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As he goes toe-to-toe with Kawhi Leonard, Nikola Jokic is proving something new

Harrison Wind Avatar
September 14, 2020

Nikola Jokic had to crack a smile. The shot was just that ridiculous.

Before the 19-point second-half comeback. Before the Nuggets outscored the Clippers 64-35 over the third and fourth quarters of Game 6. Before Denver forced another Game 7, Jokic was stuck at the top of the three-point arc in the second quarter with the shot clock winding down.

So he took a dribble with his right hand and one-two stepped into his patented Sombor Shuffle, the signature shot Jokic invented in 2018 while rehabbing from a sprained left ankle. At the time, Jokic found it easier to jump off his right foot rather than his injured left. Thus, the shot was born. This particular wrong-footed fadeaway during Sunday’s Game 6 had such a high trajectory that it disappeared from the camera shot for a good few seconds before dropping through the rim.

It was the first of his four three-pointers in Game 6 where Jokic poured in a game-high 34 points along with 14 rebounds and seven assists in Denver’s 111-98 come-from-behind win. It was another breathtaking performance from Jokic who’s averaging 26 points on 53% shooting from the field and 44% from three, 12 rebounds and 5.5 assists per game in the series.

“Tonight Nikola Jokic was the best player in the world,” Michael Porter Jr. said shortly after Denver was able to force another Game 7.

“He’s hitting one-legged step-backs, fading away off one leg with a hand in his face consecutive times. I’d say he’s the best player in the world,” echoed Jamal Murray. “And he’s unselfish.”

That’s quite an endorsement, but you won’t find any opposition to Porter and Murray’s claim here. In Game 6, Jokic looked like the best player in the world. He was the catalyst to the Nuggets’ 17-0 third-quarter run that completely wiped out the Clippers’ near 20 point lead in around five minutes. Jokic’s 11 points in the fourth then sealed Denver’s win.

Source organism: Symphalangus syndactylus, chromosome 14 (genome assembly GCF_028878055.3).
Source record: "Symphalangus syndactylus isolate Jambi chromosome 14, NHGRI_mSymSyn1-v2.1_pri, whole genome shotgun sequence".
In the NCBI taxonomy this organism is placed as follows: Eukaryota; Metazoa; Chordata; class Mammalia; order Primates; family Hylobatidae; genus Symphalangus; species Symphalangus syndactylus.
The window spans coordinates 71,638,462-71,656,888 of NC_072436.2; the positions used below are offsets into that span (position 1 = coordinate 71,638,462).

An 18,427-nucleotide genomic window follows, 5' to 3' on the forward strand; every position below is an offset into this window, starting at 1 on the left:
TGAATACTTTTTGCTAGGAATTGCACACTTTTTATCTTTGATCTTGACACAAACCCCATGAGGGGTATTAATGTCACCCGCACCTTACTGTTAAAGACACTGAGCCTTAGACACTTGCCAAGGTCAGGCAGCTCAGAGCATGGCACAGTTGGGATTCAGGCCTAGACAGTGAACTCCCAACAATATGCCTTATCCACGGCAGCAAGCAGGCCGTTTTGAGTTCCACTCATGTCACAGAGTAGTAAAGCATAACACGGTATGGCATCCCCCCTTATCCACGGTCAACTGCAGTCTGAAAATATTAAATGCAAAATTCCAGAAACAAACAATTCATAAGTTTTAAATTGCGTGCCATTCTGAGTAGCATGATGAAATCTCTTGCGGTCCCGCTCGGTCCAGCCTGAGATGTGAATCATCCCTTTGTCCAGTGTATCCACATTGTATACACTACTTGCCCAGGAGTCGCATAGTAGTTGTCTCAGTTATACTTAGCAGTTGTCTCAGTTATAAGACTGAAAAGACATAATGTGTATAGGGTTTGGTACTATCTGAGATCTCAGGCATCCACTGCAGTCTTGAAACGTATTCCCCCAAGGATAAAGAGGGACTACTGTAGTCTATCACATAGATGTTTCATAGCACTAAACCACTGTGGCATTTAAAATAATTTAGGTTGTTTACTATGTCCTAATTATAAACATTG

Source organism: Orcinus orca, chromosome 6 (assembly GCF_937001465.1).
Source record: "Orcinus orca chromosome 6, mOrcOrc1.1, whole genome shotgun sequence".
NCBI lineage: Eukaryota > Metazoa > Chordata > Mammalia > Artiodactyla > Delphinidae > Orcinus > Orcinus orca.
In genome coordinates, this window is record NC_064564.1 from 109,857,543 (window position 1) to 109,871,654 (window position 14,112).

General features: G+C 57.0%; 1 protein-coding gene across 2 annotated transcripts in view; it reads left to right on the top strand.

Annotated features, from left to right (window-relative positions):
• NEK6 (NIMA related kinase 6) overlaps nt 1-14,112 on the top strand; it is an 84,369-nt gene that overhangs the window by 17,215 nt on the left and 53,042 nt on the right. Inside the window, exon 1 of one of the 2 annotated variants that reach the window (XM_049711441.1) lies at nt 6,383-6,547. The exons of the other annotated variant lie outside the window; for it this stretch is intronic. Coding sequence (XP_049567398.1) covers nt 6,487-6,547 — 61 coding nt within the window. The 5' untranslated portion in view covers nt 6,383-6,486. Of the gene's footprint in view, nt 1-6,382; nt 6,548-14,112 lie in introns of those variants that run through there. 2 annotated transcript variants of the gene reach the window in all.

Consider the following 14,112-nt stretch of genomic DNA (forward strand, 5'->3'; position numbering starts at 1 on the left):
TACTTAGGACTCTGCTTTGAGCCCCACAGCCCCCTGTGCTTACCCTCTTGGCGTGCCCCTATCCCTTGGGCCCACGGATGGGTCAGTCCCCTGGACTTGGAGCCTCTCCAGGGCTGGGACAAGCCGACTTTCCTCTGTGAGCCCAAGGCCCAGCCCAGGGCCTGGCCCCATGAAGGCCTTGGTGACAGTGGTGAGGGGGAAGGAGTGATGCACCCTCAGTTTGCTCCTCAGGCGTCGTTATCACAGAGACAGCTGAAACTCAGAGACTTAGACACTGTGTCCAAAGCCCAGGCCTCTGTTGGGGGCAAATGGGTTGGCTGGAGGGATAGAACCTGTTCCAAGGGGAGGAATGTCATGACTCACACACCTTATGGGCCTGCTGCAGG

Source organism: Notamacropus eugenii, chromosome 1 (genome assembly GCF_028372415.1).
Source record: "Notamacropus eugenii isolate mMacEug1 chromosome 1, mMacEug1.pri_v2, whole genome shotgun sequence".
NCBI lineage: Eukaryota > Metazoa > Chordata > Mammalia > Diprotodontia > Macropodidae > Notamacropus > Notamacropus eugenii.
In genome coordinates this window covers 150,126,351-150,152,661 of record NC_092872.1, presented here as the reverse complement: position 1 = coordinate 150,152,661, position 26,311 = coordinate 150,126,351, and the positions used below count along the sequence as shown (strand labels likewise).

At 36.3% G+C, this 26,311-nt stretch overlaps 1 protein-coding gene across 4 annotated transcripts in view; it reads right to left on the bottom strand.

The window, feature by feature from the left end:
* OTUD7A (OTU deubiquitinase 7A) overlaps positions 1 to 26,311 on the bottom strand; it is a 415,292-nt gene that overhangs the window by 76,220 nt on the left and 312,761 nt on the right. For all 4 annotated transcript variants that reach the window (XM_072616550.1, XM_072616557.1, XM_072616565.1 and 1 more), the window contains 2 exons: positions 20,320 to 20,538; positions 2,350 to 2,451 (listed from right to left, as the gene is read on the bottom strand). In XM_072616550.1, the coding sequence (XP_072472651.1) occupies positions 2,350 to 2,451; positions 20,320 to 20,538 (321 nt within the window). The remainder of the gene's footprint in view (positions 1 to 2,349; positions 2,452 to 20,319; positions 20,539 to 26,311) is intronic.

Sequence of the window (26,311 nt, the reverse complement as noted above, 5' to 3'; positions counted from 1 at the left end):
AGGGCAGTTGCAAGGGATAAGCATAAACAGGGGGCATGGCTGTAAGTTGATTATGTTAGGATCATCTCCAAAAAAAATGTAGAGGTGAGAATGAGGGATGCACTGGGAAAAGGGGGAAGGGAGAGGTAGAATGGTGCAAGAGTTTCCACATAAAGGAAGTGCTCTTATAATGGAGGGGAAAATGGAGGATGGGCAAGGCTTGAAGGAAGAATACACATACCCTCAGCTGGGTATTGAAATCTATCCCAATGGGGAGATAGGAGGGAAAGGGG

Jokic’s brilliant play this series has also come while he’s sharing the floor with reigning Finals MVP Kawhi Leonard, who according to some, currently holds the title of “best player in the world” that Porter and Murray are thinking should change hands. Jokic has gone toe-to-toe with Leonard this series and you haven’t had to squint to see that there hasn’t been much separation between the two through six games.

Jokic has played right with Leonard, the top player he’s faced in the playoffs, and their offensive numbers in the series are similar. At 25-years-old, Jokic is proving he can go blow for blow with arguably the best player in the league.

Defensively, Leonard chased Murray around for a lot of Game 6 and has shadowed him often throughout the series. He’s been effective — no surprise there — and has so far teamed with Paul George and Patrick Beverley to keep Murray from a 30-plus point game in the series. Murray had four 30-plus point games in the first round against the Jazz.

It’s a tougher individual defensive assignment than what Jokic has been up against. But don’t discount the team-wide defensive effort Jokic has contributed to. The once-disastrous Nuggets defense has held the playoff’s second-best offense from the first round to 105 points or fewer in four out of six games.

Jokic is averaging 2.3 deflections per game against the Clippers, the best mark of any center in the playoffs. He has seven blocks over his last five games too. You can’t stop Kawhi, you just have to contain him. And whether it’s been keen second-line defense or Denver’s bigs being up at the level of the screen as Leonard tries to gain an advantage, the Nuggets have done just that. It’s impossible for Jerami Grant, Gary Harris and Torrey Craig to limit Leonard and George 1-on-1 for an entire game, but Jokic and Denver’s help defense has been strong all series. Leonard shot just 8-18 in Game 6.